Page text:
How to Find Local Sources of Meat
| |

How to Find Local Sources of Meat

Grazing Cow
image courtesy of istockphoto

Written by Anne Elliot, Contributing Writer

We moved to Minnesota almost 18 months ago, but in that time, I just never got around to finding some good meat for our family. I got lazy, going more often to my local grocery stores rather than taking the time to find a local source for beef, chicken, eggs, and other meat.

But because of the recent course I’ve been taking from Wardah at, and after reading chapter 11 of Stephanie’s new Real Food on a Real Budget book, I was inspired to try, try again.

So last week, a friend and I set out on a real-food adventure. First we went online to several websites and found some farmers that were within driving distance of us.

We also went to a nearby health-food store, and we asked the owners from whom they purchased grass-fed beef and free-range poultry. We took note of who was selling meat at the farmer’s market, and finally, we e-mailed our local Weston Price chapter leader.

Now we had quite a few possibilities, but my friend and I had some specific things we were looking for in our meat:

  • We wanted farmers who let their cows eat only organic grass. No soy or corn for us!
  • We wanted farmers who finished their cows on grass also, rather than fattening them up at the last minute on corn.
  • We wanted farmers who avoided growth hormones, antibiotics, or animal by-products.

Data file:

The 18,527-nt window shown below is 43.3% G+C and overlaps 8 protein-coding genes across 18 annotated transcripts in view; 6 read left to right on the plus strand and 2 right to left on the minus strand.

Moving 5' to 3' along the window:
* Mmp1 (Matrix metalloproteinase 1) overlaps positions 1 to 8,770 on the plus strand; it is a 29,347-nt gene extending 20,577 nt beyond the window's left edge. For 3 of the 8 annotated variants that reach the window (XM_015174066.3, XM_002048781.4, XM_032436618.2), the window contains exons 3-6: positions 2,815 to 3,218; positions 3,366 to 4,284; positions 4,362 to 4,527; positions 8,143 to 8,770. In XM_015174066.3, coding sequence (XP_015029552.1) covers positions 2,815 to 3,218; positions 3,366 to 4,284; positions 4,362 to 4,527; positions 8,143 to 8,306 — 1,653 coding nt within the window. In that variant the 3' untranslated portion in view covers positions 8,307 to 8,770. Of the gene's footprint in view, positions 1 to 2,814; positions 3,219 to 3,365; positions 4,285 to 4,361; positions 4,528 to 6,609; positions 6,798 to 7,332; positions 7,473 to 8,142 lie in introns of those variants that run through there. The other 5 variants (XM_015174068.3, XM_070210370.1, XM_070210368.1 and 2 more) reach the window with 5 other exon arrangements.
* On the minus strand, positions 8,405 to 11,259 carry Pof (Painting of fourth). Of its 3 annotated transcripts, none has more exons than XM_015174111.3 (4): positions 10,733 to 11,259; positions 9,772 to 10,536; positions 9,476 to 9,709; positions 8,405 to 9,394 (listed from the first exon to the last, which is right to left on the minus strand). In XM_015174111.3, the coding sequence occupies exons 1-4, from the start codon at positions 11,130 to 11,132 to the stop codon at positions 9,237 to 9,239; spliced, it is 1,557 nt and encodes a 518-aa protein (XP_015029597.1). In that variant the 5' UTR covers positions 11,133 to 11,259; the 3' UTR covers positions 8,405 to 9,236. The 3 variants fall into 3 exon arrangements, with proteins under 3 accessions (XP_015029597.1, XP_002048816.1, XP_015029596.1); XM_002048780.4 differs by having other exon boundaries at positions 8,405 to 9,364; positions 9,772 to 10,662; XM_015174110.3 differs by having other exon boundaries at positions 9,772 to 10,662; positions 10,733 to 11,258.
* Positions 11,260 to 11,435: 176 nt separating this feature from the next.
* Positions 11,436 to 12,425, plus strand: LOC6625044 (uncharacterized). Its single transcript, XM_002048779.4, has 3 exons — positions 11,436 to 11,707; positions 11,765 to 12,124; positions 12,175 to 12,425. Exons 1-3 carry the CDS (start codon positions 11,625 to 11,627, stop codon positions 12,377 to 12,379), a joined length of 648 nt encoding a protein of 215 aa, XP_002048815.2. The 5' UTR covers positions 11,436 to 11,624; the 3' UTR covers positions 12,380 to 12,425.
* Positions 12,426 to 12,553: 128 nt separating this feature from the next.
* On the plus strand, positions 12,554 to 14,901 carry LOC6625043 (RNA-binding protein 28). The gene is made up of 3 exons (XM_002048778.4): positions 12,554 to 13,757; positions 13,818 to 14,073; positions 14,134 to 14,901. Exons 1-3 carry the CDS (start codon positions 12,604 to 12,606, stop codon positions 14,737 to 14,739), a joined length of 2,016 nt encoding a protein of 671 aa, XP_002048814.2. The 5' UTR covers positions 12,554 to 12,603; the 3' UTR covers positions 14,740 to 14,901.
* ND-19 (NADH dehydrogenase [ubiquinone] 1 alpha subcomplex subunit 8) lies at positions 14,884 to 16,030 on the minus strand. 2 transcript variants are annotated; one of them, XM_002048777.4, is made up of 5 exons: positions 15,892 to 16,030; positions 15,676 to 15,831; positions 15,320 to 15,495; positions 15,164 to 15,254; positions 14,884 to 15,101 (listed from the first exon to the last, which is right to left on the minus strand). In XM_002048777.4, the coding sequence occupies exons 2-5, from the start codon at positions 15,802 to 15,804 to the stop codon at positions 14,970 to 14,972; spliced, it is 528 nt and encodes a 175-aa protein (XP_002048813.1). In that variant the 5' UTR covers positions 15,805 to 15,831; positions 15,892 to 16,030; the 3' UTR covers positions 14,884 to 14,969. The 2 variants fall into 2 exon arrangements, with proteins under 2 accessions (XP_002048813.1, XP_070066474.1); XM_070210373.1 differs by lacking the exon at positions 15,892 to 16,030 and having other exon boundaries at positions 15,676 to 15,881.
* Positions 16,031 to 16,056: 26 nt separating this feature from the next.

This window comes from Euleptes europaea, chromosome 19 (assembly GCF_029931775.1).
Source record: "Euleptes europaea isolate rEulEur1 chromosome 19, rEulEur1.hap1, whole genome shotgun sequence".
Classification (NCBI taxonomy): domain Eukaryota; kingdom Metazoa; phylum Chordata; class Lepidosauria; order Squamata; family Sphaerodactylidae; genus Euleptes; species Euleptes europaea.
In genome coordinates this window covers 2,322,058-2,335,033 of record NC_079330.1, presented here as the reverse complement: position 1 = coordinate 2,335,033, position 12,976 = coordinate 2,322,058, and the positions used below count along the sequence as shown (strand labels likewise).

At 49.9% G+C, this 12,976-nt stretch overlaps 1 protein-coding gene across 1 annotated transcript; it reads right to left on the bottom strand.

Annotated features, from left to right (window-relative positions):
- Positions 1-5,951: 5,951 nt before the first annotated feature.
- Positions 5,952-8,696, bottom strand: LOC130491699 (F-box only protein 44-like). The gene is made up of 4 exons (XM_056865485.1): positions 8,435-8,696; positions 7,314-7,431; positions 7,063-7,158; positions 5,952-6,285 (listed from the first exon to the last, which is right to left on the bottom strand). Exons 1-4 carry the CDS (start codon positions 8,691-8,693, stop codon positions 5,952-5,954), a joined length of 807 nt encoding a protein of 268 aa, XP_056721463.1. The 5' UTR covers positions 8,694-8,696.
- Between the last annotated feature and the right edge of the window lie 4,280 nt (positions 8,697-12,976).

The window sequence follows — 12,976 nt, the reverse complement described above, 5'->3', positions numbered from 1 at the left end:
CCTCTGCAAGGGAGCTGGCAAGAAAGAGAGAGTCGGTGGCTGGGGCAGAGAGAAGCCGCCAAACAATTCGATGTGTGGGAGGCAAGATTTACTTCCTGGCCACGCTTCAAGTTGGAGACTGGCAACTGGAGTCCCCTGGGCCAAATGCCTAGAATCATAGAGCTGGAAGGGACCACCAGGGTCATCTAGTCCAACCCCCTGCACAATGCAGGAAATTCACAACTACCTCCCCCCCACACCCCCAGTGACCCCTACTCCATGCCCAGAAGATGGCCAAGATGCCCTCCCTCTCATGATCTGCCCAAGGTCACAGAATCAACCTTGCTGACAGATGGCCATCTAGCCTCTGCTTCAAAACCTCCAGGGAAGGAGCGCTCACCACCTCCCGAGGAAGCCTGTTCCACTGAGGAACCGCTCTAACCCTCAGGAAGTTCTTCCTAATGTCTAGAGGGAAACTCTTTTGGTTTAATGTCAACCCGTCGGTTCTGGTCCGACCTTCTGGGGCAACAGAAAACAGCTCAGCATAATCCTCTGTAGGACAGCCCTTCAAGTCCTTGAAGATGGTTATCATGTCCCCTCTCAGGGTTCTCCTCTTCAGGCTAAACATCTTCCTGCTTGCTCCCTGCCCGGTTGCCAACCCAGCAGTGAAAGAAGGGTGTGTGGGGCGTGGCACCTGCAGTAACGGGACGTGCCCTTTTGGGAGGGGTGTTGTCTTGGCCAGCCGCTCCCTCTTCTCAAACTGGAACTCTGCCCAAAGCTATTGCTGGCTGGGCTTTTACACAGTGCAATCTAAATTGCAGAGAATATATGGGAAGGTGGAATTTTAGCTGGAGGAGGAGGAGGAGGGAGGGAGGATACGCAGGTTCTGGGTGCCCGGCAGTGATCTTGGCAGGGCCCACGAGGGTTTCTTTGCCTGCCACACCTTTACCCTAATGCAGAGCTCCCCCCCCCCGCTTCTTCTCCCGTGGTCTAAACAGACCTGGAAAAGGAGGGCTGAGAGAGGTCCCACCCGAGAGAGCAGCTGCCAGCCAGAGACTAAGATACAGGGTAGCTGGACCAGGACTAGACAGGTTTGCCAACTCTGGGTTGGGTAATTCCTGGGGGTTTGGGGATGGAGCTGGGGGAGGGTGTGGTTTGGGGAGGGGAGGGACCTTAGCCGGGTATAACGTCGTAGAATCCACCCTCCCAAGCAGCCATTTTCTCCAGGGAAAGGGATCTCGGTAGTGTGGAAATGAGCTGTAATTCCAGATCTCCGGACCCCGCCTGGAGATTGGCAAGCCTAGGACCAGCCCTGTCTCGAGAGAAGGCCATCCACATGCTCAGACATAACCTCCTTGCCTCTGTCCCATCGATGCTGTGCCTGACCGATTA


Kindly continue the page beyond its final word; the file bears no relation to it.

• We wanted farmers who butchered their cows humanely.
  • We wanted farmers who would sell to us directly, either by the pound or in larger quantities.

Using our list, we started emailing the farmers. This list eliminated quite a few. We finally chose a handful that were located conveniently, then we called them on the phone. (Actually, my friend did the phoning, bless her!)

Last week, we left our older kids home with our husbands, bundled up our babies, and drove out together into the country. On the way, we passed a “factory farm” and saw first-hand the kind of farm from which we DIDN’T want to buy our beef! How peaceful the organic farm was in contrast!

peaceful farm

Image by ilovebutter

When we got there, the farmer’s wife met us and gave us a tour of the place. She showed us the freezers and explained the butchering process. We had plenty of time to ask questions. (In fact, my van broke down in their driveway… so yes, we had plenty of time!)

Both my friend and I purchased several different cuts of meat to sample. The farmer’s wife explained that grass-fed meat requires slightly different cooking methods, so she gave us some recipes, recommended, and the books The Grassfed Gourmet and The Farmer and the Grill.

My friend and I left the farm armed with price lists for buying a quarter, half, or whole cow. We both need to save up for that purchase (!), as well as plan room in our freezers. The Oklahoma State University website gives information on how to freeze beef for the freezer.

This was our process for grass-fed beef. We’re in the midst of looking for excellent sources of chicken and turkey now. I personally want to avoid chicken that has been fed soy, but others say that it isn’t an issue because of the way chickens digest the soy. (I’d welcome your comments on this issue!)

Switching from commercial to organic meat can certainly be a strain on the budget. For our family, we’re trying to reduce our meat consumption by half, which keeps the cost close to what I was spending before. Buying in bulk will make it even more inexpensive. We’re also considering hunting game such as deer and elk, since these are tremendously cheaper. (For us, we’re talking about paying a friend to hunt for us.)

The benefits of good meat are many! I’m looking forward to renewed health and energy because we’re eating clean, healthy meat.

How to Find Local Sources of Meat

Similar Posts